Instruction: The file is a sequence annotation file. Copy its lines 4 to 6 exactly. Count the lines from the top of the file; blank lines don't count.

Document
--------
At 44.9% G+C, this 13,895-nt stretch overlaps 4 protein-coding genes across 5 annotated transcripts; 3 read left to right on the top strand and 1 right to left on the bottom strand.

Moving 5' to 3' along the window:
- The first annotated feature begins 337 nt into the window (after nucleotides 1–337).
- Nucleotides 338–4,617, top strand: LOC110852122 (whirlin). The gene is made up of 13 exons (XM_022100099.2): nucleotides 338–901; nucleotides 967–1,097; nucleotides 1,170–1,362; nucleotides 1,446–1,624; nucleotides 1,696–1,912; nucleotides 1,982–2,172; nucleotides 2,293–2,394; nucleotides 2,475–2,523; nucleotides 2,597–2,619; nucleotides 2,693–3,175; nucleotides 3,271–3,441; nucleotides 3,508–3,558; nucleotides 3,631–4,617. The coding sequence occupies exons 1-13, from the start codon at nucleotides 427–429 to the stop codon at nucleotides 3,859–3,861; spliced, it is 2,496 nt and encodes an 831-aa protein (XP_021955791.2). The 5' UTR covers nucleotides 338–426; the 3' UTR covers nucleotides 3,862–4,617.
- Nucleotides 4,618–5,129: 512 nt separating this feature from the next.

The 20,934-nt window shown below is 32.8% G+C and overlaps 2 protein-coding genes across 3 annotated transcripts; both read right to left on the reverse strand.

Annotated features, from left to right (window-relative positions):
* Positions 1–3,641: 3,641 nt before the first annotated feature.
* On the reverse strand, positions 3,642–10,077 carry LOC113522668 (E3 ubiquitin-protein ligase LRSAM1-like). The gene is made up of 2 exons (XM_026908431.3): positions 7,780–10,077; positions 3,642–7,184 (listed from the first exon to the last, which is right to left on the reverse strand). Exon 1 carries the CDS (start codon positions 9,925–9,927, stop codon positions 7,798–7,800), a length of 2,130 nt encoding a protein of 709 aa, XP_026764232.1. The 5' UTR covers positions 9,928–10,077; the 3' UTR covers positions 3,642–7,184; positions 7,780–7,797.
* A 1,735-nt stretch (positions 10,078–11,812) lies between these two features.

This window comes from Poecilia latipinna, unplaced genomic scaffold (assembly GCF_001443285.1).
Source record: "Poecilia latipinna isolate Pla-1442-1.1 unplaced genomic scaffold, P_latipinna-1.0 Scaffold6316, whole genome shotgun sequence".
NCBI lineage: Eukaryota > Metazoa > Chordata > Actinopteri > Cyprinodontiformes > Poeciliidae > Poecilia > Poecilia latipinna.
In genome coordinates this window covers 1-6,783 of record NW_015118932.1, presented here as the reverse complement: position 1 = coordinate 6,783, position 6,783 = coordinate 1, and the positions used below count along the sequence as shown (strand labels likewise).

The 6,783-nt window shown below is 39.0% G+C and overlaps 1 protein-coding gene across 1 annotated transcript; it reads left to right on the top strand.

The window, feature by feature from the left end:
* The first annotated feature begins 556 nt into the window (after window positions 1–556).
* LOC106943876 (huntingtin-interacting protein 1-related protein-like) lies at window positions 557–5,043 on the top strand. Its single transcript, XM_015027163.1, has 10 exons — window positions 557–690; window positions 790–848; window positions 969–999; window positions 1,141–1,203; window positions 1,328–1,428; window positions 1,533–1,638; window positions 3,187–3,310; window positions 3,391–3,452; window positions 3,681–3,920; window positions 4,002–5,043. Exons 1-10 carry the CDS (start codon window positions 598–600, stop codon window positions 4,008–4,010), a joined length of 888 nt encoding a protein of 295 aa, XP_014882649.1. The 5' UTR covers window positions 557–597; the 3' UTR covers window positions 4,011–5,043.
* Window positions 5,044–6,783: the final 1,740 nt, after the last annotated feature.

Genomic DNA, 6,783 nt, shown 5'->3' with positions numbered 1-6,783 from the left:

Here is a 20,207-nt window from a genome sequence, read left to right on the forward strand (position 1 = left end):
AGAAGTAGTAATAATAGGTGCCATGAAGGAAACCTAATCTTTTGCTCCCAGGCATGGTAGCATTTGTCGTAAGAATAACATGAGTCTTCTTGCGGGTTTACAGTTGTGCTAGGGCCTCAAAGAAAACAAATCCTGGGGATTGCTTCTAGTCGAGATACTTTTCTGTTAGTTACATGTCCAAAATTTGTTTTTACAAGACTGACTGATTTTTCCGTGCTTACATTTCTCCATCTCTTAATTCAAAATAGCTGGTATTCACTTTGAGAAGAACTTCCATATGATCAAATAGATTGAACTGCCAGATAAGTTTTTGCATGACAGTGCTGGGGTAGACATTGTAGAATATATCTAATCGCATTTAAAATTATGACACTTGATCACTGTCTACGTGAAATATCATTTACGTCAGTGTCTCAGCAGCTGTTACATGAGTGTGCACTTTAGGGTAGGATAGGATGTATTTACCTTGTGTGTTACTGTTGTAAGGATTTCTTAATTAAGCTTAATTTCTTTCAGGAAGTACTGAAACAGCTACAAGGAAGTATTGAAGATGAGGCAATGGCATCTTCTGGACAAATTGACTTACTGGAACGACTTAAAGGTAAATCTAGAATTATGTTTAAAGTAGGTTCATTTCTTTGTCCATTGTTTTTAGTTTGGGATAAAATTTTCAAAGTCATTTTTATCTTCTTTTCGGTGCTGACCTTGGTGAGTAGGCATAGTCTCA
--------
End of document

- Nucleotides 338–4,617, top strand: LOC110852122 (whirlin). The gene is made up of 13 exons (XM_022100099.2): nucleotides 338–901; nucleotides 967–1,097; nucleotides 1,170–1,362; nucleotides 1,446–1,624; nucleotides 1,696–1,912; nucleotides 1,982–2,172; nucleotides 2,293–2,394; nucleotides 2,475–2,523; nucleotides 2,597–2,619; nucleotides 2,693–3,175; nucleotides 3,271–3,441; nucleotides 3,508–3,558; nucleotides 3,631–4,617. The coding sequence occupies exons 1-13, from the start codon at nucleotides 427–429 to the stop codon at nucleotides 3,859–3,861; spliced, it is 2,496 nt and encodes an 831-aa protein (XP_021955791.2). The 5' UTR covers nucleotides 338–426; the 3' UTR covers nucleotides 3,862–4,617.
- Nucleotides 4,618–5,129: 512 nt separating this feature from the next.

The 20,934-nt window shown below is 32.8% G+C and overlaps 2 protein-coding genes across 3 annotated transcripts; both read right to left on the reverse strand.